Pacific Cable Progress (and a treatise on my love affair with seamed sweaters)

I've been rocking and rolling on my Pacific Cable sweater lately, after deciding I needed to take a break from the Neibling. I finished the front and got the front and back pinned together, to prep for seaming! Next up is knitting the sleeves, which I have chosen to do long instead of 3/4 length this time.

I am a diehard seamed sweater fan, although that hasn't always been the case. I became a convert after a series of unfortunate, poor fitting knits and with the help of a couple of really wonderful resources in Amy Herzog and Sally Melville.

The Essential Techniques Every Knitter Should Know class on Craftsy is one of the most useful tutorials I have ever had in seaming, picking up stitches, selvages - basically all the things most people don't like about knitting. Sally made those things finally click for me, and her spiel on why seamed sweaters are superior is now my personal hymn as well.

For those of you still singing the top-down in-the-round sweater song, yoke on my friends! My next resource is primarily a seamed sweater tool, but also provides alternative instructions from bottom-up in the round if that's your jam. CustomFit is a tool that generates a sweater pattern for you with custom stitch counts, shaping, and even patterning based on inputs such as your personal measurements, gauge from your preferred yarn/needle combo, and style inputs like pullover vs. cardigan, neck style, sleeve style, fit (negative or positive ease), torso length, etc. To date, I have knit 8 CustomFit sweaters and I have been (mostly) happy with every single one of them with only one exception - and that is the one that I did not knit as a seamed sweater.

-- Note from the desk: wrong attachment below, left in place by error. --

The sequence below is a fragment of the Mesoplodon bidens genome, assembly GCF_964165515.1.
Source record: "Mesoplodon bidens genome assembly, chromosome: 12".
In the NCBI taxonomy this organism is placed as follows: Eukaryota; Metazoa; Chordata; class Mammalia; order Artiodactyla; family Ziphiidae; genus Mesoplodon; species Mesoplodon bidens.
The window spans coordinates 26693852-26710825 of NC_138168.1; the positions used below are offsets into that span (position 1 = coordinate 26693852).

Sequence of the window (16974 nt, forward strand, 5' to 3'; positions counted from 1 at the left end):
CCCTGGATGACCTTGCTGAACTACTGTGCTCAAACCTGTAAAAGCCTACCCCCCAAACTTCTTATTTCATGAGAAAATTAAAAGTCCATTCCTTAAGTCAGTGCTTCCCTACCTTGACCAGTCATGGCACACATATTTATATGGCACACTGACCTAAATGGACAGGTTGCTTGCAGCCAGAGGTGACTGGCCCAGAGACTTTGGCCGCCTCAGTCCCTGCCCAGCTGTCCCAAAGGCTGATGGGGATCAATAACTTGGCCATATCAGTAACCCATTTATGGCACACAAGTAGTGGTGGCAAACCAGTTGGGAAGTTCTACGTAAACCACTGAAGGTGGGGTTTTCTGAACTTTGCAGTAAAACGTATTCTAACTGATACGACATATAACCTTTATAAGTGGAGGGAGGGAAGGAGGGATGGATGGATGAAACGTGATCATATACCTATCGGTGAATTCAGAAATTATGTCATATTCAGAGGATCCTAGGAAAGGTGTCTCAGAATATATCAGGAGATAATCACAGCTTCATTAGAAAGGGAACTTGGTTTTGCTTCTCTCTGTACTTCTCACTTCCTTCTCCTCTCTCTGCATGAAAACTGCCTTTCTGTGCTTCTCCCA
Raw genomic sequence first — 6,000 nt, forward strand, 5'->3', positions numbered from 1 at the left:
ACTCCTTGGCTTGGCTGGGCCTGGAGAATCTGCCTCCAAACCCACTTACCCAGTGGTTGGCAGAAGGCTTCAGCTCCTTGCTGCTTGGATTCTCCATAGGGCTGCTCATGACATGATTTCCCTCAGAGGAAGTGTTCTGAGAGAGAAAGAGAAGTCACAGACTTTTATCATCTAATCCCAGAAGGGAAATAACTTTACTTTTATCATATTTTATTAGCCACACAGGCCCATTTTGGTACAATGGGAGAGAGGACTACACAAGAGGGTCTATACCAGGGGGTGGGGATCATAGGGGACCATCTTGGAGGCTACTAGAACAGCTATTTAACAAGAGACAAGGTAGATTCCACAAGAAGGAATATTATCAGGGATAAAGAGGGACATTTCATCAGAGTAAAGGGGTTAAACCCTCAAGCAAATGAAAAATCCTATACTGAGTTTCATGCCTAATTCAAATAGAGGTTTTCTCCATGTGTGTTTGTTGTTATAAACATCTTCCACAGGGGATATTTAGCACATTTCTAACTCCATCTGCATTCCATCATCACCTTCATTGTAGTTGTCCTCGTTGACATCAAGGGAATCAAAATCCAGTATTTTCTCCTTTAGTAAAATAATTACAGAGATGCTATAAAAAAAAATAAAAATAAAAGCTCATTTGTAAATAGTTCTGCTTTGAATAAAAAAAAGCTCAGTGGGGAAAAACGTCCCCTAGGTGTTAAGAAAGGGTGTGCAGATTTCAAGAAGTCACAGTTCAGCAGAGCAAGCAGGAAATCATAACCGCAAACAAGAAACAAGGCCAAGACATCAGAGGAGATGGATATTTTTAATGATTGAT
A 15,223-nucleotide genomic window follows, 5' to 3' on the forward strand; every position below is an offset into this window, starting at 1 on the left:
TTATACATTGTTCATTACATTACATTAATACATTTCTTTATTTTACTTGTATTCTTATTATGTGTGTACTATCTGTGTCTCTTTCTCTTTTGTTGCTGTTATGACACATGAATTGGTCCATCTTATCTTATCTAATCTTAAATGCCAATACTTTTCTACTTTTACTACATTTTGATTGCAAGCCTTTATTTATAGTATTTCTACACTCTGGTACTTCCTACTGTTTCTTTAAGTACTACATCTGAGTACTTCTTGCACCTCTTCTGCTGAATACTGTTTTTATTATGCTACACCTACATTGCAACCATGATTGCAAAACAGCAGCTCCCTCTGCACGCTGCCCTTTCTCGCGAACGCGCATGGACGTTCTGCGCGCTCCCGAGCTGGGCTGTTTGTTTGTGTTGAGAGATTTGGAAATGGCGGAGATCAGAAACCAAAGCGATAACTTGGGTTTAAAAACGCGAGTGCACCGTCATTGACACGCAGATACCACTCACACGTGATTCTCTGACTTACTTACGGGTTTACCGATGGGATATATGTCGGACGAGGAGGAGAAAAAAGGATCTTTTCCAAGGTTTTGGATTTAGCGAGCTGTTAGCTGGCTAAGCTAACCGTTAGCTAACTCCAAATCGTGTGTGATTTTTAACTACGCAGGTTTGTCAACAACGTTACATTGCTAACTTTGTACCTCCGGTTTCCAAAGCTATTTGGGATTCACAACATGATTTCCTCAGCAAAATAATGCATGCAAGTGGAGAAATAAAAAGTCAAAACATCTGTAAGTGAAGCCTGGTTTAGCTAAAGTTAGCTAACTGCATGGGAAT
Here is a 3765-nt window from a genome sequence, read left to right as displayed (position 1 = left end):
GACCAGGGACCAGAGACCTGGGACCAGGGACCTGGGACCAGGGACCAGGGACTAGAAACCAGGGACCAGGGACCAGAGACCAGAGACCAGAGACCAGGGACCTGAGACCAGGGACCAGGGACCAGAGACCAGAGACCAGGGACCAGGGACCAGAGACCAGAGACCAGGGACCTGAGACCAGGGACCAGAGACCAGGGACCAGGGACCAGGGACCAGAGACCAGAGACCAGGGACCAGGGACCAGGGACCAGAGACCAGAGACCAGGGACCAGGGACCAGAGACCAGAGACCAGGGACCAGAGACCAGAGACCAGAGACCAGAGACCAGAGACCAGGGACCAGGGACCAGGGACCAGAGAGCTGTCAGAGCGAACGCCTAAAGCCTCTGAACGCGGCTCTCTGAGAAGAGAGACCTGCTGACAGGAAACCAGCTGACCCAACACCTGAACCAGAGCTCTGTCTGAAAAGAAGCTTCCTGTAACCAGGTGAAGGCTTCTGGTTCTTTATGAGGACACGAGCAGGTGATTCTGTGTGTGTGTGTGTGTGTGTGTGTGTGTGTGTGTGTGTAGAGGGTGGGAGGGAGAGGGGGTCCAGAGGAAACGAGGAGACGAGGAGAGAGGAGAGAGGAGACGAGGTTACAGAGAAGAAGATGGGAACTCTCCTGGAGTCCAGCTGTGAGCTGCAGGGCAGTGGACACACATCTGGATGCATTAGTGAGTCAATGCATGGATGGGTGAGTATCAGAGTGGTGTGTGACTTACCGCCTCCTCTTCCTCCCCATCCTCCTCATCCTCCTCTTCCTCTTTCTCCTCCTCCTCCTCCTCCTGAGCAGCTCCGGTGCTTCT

My very favorite aspect of the CustomFit tool is the ability to take a single generated pattern, and re-knit it over and over with style tweaks. In the photos above, the pattern on the far left and the pattern on the far right are the same pattern! On the left I used a chart of elongated/slipped stiches and cables to create a honeycomb pattern. On the right, I used that pattern to do a garter stitch fade for three different colorways to use up some one-off skeins I had that complimented each other. 

The center pattern, despite being a colorwork sweater, was in fact knit flat and seamed! But I will be able to re-use that pattern for another knit with the same base/stockinette combo if I want (although I may adjust my needle size down one to account for the colorwork pull). Same pattern, very different results!

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